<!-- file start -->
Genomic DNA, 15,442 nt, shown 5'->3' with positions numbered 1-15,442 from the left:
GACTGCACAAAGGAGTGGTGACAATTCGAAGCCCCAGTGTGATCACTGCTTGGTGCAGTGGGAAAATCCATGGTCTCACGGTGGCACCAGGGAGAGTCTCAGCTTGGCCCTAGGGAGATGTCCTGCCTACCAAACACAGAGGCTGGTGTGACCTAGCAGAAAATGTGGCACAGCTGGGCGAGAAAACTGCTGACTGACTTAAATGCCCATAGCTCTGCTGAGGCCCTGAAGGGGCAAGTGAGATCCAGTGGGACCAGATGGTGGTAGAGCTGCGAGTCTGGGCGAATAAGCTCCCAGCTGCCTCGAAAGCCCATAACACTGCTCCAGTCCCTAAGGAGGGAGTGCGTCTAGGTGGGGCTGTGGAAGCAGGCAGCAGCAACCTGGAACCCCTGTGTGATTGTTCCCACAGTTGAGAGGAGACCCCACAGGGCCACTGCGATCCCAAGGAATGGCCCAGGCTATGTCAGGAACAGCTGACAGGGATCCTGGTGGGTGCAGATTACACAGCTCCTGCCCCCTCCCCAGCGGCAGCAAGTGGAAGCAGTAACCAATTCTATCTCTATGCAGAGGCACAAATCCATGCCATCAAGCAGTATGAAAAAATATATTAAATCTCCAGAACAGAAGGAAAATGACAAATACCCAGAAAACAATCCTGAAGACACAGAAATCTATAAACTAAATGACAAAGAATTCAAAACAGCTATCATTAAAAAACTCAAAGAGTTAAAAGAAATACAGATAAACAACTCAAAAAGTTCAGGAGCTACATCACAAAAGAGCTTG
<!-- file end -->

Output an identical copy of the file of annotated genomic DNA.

Genomic DNA, 15,442 nt, shown 5'->3' with positions numbered 1-15,442 from the left:
GACTGCACAAAGGAGTGGTGACAATTCGAAGCCCCAGTGTGATCACTGCTTGGTGCAGTGGGAAAATCCATGGTCTCACGGTGGCACCAGGGAGAGTCTCAGCTTGGCCCTAGGGAGATGTCCTGCCTACCAAACACAGAGGCTGGTGTGACCTAGCAGAAAATGTGGCACAGCTGGGCGAGAAAACTGCTGACTGACTTAAATGCCCATAGCTCTGCTGAGGCCCTGAAGGGGCAAGTGAGATCCAGTGGGACCAGATGGTGGTAGAGCTGCGAGTCTGGGCGAATAAGCTCCCAGCTGCCTCGAAAGCCCATAACACTGCTCCAGTCCCTAAGGAGGGAGTGCGTCTAGGTGGGGCTGTGGAAGCAGGCAGCAGCAACCTGGAACCCCTGTGTGATTGTTCCCACAGTTGAGAGGAGACCCCACAGGGCCACTGCGATCCCAAGGAATGGCCCAGGCTATGTCAGGAACAGCTGACAGGGATCCTGGTGGGTGCAGATTACACAGCTCCTGCCCCCTCCCCAGCGGCAGCAAGTGGAAGCAGTAACCAATTCTATCTCTATGCAGAGGCACAAATCCATGCCATCAAGCAGTATGAAAAAATATATTAAATCTCCAGAACAGAAGGAAAATGACAAATACCCAGAAAACAATCCTGAAGACACAGAAATCTATAAACTAAATGACAAAGAATTCAAAACAGCTATCATTAAAAAACTCAAAGAGTTAAAAGAAATACAGATAAACAACTCAAAAAGTTCAGGAGCTACATCACAAAAGAGCTTG